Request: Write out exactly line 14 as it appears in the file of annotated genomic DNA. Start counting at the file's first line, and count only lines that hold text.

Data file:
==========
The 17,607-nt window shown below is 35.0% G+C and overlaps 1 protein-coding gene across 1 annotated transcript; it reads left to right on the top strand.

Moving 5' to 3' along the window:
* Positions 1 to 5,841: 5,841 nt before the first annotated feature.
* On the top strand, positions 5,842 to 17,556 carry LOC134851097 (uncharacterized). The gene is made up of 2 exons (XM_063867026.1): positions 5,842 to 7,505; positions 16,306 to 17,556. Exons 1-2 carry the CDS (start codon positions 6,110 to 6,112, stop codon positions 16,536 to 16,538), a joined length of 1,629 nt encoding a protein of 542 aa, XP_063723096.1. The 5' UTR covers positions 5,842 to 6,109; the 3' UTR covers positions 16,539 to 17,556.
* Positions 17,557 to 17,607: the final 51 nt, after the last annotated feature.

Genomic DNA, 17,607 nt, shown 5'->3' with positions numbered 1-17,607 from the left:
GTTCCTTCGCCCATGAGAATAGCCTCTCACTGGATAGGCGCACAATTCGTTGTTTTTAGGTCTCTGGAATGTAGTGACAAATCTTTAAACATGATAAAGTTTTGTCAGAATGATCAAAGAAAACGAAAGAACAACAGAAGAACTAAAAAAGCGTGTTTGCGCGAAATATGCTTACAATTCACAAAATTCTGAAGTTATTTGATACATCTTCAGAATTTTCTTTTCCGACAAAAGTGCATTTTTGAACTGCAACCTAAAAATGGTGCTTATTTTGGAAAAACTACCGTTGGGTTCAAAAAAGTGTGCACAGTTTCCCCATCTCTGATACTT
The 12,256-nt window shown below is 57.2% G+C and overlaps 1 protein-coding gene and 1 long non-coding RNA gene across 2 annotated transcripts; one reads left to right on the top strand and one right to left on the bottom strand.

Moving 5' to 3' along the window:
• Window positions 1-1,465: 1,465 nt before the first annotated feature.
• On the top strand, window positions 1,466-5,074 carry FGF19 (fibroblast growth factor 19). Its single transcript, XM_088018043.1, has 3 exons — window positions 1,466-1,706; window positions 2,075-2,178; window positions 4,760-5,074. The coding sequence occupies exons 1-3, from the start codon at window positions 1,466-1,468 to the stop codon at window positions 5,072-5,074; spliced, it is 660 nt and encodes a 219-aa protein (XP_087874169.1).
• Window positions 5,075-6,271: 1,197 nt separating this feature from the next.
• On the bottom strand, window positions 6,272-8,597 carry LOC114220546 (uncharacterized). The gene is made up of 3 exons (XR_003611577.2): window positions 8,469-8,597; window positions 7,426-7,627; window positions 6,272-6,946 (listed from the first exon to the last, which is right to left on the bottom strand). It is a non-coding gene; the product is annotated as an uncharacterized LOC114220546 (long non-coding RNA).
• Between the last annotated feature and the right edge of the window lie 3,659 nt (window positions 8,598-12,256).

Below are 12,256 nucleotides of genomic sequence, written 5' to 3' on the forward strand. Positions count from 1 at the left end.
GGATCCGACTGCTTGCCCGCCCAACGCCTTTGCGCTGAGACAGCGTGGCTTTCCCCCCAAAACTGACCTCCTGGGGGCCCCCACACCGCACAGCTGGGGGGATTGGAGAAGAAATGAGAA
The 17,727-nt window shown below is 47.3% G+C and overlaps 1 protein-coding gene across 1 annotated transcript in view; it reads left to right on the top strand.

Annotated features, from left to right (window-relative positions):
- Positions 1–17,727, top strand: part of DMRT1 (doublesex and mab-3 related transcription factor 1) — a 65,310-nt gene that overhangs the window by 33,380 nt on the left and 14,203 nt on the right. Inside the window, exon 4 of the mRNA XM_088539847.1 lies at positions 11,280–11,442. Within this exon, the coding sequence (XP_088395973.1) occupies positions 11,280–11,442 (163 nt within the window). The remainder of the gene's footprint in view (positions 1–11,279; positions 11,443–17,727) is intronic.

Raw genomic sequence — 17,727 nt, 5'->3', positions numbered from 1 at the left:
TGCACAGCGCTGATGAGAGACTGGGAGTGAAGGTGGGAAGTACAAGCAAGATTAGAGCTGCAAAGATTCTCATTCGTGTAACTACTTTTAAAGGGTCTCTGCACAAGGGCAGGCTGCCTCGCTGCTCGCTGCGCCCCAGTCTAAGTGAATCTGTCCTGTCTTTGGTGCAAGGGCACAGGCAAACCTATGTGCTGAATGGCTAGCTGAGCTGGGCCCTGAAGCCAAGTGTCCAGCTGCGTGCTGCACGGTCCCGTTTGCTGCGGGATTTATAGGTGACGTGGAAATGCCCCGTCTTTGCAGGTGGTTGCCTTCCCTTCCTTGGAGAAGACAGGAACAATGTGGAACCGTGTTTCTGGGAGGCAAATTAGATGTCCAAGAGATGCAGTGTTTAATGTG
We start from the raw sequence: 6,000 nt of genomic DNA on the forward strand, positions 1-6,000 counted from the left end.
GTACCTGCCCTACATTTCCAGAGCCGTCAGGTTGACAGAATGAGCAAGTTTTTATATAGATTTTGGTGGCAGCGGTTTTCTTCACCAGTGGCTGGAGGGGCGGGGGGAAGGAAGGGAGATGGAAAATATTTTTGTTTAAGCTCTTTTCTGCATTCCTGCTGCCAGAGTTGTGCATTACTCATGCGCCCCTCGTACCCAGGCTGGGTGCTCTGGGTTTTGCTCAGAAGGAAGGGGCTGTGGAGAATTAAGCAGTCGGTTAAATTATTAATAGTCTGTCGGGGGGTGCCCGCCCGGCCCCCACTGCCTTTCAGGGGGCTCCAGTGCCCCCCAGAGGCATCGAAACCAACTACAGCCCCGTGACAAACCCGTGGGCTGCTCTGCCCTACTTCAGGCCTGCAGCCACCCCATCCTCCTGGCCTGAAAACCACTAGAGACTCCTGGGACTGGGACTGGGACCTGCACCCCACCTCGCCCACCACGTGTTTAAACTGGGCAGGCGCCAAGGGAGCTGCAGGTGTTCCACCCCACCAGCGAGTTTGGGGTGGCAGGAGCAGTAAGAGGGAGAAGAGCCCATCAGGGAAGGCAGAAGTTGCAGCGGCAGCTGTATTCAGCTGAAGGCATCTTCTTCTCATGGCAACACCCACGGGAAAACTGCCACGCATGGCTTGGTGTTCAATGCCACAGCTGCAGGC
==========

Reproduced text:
• Between the last annotated feature and the right edge of the window lie 3,659 nt (window positions 8,598-12,256).